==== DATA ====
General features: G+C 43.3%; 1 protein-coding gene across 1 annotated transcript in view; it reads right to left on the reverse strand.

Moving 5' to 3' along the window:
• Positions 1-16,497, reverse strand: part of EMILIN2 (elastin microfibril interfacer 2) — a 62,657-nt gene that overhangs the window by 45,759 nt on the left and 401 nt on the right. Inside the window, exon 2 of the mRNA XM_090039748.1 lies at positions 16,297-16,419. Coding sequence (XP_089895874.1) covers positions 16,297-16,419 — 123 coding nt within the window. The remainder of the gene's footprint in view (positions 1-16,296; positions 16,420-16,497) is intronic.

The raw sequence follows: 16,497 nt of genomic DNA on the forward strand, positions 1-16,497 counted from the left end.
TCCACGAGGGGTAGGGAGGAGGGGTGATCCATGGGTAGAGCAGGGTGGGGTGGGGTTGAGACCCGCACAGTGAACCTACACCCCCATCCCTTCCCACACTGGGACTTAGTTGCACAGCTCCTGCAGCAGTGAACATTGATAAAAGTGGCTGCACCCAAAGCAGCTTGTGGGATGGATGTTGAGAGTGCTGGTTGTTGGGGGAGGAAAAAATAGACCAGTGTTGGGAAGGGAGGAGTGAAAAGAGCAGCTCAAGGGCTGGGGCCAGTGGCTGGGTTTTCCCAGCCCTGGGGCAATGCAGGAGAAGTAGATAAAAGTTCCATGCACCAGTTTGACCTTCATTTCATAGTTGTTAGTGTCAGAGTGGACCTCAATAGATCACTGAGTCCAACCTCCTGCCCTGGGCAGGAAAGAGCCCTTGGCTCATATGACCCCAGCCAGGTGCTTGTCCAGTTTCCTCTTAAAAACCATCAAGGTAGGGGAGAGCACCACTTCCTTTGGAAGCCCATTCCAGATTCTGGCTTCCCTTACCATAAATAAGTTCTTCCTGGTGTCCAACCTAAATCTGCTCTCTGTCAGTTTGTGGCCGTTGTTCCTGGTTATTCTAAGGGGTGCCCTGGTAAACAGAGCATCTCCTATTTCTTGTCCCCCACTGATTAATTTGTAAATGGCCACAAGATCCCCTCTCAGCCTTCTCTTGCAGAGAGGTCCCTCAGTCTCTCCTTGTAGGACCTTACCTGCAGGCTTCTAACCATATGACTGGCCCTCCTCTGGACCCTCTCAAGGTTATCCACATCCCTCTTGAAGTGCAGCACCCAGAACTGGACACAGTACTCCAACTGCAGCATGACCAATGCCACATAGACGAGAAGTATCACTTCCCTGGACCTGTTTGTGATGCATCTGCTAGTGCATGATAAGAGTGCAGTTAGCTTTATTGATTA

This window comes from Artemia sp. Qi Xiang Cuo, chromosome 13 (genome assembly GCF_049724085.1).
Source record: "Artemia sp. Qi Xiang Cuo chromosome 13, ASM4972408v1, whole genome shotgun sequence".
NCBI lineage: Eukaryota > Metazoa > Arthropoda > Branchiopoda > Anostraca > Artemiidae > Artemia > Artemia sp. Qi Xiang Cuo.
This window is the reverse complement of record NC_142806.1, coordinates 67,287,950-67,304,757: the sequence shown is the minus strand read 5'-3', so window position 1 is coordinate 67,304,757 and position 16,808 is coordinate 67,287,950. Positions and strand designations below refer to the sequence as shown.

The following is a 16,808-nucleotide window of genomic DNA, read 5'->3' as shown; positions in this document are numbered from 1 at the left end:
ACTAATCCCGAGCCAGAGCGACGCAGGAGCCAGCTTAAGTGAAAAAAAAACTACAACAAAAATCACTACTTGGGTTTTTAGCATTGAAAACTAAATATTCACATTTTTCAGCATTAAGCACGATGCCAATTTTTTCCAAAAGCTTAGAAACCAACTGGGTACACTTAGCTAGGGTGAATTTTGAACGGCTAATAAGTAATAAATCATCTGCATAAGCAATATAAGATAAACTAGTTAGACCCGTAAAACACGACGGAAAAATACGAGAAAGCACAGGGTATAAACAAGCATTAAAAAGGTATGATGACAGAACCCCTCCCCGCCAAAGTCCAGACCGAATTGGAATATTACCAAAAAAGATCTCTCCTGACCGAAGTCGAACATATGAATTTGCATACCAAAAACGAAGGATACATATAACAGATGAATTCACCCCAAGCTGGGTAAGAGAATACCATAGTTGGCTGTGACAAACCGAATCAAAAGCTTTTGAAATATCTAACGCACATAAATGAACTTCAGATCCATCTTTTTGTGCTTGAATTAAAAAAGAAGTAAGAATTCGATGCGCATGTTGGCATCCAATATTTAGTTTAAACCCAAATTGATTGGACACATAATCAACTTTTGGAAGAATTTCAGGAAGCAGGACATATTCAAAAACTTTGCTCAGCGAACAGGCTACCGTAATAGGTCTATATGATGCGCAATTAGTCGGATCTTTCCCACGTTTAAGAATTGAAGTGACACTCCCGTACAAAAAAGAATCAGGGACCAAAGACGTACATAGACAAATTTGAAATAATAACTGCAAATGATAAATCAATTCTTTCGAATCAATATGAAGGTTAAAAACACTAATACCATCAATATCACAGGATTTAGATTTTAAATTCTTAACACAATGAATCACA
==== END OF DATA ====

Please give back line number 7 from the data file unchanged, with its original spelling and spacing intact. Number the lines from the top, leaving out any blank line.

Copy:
Source record: "Artemia sp. Qi Xiang Cuo chromosome 13, ASM4972408v1, whole genome shotgun sequence".